1. The arrangement of the Psalter is often obviously determined by such slight links. The group has certain features in common, of which some appear here: e.g. the fondness for descriptions of theophanies; the prominence given to God's judicial action; the preference for the Divine names of El, Adonai (the Lord), Elyon (Most High). Other peculiarities of the class — e.g. the love for the designation "Joseph" for the nation, and delight in the image of the Divine Shepherd — are not found in this psalm. It contains no historical allusions which aid in dating it. The leading idea of it — viz, the depreciation of outward sacrifice — is unhesitatingly declared by many to have been impossible in the days of the Levite Asaph, who was one of David's musical staff. But is it so certain that such thoughts were foreign to the period in which Samuel declared that obedience was better than sacrifice? Certainly the tone of the psalm is that of later prophets, and there is much probability in the view that Asaph is the name of the family or guild of singers from whom these psalms came rather than that of an individual.

(A. Maclaren, D. D.)


1. Its Author. "The mighty God," etc.


(2)Absolutely righteous.

2. Its witnesses. "He hath called the earth," etc.

3. Its grandeur. "Our God shall come," etc. The Eternal seems now silent; souls deafened by sin hear not His voice, but He will speak in thunder to them in the coming day.

4. Its officers (ver. 5). Who are the officers? (Matthew 24:31; Psalm 104:4). "Gather My saints;" what a gathering! From whence? To whom? What for?

5. Its rectitude (ver. 6). We may deceive ourselves, as well as others now; but the undeceiving period draweth near, and a period of inexpressible solemnity it will be to us all.


1. You can give God nothing in your offerings. All belongs to Him.

2. He requires nothing. He is absolutely independent (vers. 14, 15).

III. The VALUE OF RIGHT-HEARTEDNESS in the religion of man.

1. The nature of spiritual religion.(1) Hearty gratitude. "Offer unto God thanksgiving." Not because our thanksgiving is of any service to Him; but because it is right that His moral creatures should appreciate the favours He bestows upon them. Because it is necessary to their own virtue and happiness. Genuine thankfulness of heart to God is the paradise of spirits. Heaven is praise.(2) Hearty vows. "Pay thy vows unto the Most High." Resolve to love, worship, and obey the great God; and in genuine earnestness carry out the vows in daily life.(3) Hearty prayer. "Call upon Me in the day of trouble" — with thine own voice, in thine own language, from thy own heart (Philippians 4:6).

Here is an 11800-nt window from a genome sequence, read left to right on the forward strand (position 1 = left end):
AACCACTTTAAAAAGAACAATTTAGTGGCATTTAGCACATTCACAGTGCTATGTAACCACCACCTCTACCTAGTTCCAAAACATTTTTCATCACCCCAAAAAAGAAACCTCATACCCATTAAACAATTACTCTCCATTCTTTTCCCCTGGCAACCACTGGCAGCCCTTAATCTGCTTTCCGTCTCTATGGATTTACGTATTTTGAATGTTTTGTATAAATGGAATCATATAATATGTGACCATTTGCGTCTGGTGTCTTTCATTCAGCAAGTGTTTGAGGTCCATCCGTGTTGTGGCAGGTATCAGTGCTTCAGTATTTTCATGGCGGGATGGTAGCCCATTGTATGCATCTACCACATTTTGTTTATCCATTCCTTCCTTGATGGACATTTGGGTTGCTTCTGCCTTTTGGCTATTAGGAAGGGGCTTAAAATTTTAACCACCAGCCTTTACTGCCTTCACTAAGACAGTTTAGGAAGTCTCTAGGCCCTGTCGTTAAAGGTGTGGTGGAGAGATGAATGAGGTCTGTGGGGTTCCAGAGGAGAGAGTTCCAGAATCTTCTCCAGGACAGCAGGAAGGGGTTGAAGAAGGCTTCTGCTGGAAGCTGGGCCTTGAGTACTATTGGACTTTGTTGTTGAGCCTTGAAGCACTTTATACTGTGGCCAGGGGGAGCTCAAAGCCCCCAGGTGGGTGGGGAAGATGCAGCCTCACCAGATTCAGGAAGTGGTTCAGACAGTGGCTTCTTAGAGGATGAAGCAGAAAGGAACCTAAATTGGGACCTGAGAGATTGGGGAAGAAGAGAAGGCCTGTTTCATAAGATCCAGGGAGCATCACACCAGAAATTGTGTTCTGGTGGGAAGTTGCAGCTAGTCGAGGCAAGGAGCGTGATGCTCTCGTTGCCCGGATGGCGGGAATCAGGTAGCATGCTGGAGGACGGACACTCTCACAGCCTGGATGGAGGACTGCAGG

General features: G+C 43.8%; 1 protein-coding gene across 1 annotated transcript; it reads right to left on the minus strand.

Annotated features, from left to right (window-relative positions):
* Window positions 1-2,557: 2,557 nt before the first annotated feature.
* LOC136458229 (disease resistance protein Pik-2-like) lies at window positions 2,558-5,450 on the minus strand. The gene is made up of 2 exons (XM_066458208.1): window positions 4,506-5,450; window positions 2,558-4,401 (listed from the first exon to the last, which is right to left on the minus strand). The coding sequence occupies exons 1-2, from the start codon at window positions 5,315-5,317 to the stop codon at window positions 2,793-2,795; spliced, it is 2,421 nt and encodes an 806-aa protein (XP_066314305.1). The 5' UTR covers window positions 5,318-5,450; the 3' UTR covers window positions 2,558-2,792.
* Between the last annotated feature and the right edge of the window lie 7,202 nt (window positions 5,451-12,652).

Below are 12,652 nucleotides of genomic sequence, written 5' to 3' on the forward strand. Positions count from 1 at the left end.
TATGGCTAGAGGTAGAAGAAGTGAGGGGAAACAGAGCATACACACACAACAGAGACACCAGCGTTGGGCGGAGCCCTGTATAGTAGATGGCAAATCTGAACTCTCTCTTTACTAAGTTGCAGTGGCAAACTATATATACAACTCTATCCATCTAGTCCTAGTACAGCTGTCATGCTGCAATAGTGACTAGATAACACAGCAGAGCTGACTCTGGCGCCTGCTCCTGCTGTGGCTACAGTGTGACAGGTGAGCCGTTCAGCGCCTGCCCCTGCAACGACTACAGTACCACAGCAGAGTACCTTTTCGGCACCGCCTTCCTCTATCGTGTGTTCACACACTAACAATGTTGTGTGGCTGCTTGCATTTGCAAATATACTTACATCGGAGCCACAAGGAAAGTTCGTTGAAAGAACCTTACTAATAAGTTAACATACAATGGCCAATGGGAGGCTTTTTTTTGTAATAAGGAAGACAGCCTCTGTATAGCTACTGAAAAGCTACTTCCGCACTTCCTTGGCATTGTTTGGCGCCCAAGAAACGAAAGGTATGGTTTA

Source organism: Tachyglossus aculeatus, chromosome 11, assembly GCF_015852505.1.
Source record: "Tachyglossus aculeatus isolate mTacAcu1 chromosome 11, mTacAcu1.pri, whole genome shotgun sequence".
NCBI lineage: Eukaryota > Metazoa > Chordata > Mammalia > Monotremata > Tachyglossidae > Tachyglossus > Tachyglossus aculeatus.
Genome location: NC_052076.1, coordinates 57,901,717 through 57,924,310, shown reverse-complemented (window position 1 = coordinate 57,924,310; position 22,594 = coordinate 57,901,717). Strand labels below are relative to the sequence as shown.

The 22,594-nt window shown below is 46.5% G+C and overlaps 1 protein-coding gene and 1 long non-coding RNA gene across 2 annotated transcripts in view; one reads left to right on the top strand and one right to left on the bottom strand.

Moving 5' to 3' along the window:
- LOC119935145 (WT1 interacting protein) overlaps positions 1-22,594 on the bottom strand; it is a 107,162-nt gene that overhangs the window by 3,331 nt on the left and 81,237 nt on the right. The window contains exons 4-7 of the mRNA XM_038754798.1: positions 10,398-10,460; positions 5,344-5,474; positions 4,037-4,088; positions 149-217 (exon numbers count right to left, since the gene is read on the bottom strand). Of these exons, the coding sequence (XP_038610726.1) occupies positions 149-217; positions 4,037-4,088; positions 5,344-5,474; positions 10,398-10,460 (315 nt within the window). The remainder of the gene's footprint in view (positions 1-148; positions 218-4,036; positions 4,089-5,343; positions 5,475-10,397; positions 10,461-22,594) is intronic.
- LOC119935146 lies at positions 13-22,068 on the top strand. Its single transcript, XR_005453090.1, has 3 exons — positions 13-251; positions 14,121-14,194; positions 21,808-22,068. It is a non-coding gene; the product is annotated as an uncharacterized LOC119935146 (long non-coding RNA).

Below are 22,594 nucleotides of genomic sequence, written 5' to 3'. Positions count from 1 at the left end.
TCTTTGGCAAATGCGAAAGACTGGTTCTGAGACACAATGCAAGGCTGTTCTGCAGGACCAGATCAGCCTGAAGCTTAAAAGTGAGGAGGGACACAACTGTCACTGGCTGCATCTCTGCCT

2. The advantages of spiritual religion.(1) Divine deliverance. "I will deliver thee."(2) Divine approbation. "Thou shall glorify Me." That is, thou shall honour Me. What a reward!


Plain Sermons by authors of "Tracts for the Times."
The whole business which we have in the world is this, to prepare to meet God. This is the meaning of the whole Bible, to warn us that we must meet God, and to afford us every assistance and encouragement in this preparation. It is this in which mankind differs from all other creatures of God which we know of. Angels have not this call made to them. Brute creatures have not to appear before Him. Every mall that is born must at last come into His presence. "Who may abide the day of His coming?" Our Lord's warning is, "Be ye ready." What it will be to "meet our God," no heart of man can conceive; for what thought of man can ever understand what God is? But we may come to know Him even in this world far more than we think we can, as He is revealed to us in Jesus Christ. The thought of meeting God is of itself so awful that we might have been disposed to sit down in despair at the contemplation of it, were it not for this access to the Father which we have in Jesus Christ. It is of infinite consequence that we should be prepared, "lest that day should overtake us unawares." And we know in what way we are to be prepared, what the things are which will be required of us. We cannot undo the past, which must all come before the all-seeing eye of the Judge; but, during the little time that remains to us, we can earnestly ask forgiveness, with lastings, and prayers, and tears, for the sake of Christ; and thus we may, with God's mercy, gain some hope and comfort before we die.

(Plain Sermons by authors of "Tracts for the Times.")

Psalm 49:15 NIV
Psalm 49:15 NLT
Psalm 49:15 ESV
Psalm 49:15 NASB
Psalm 49:15 KJV

Psalm 49:15 Bible Apps
Psalm 49:15 Parallel
Psalm 49:15 Biblia Paralela
Psalm 49:15 Chinese Bible
Psalm 49:15 French Bible
Psalm 49:15 German Bible

Psalm 49:15 Commentaries

Bible Hub
Psalm 49:14
Top of Page
Top of Page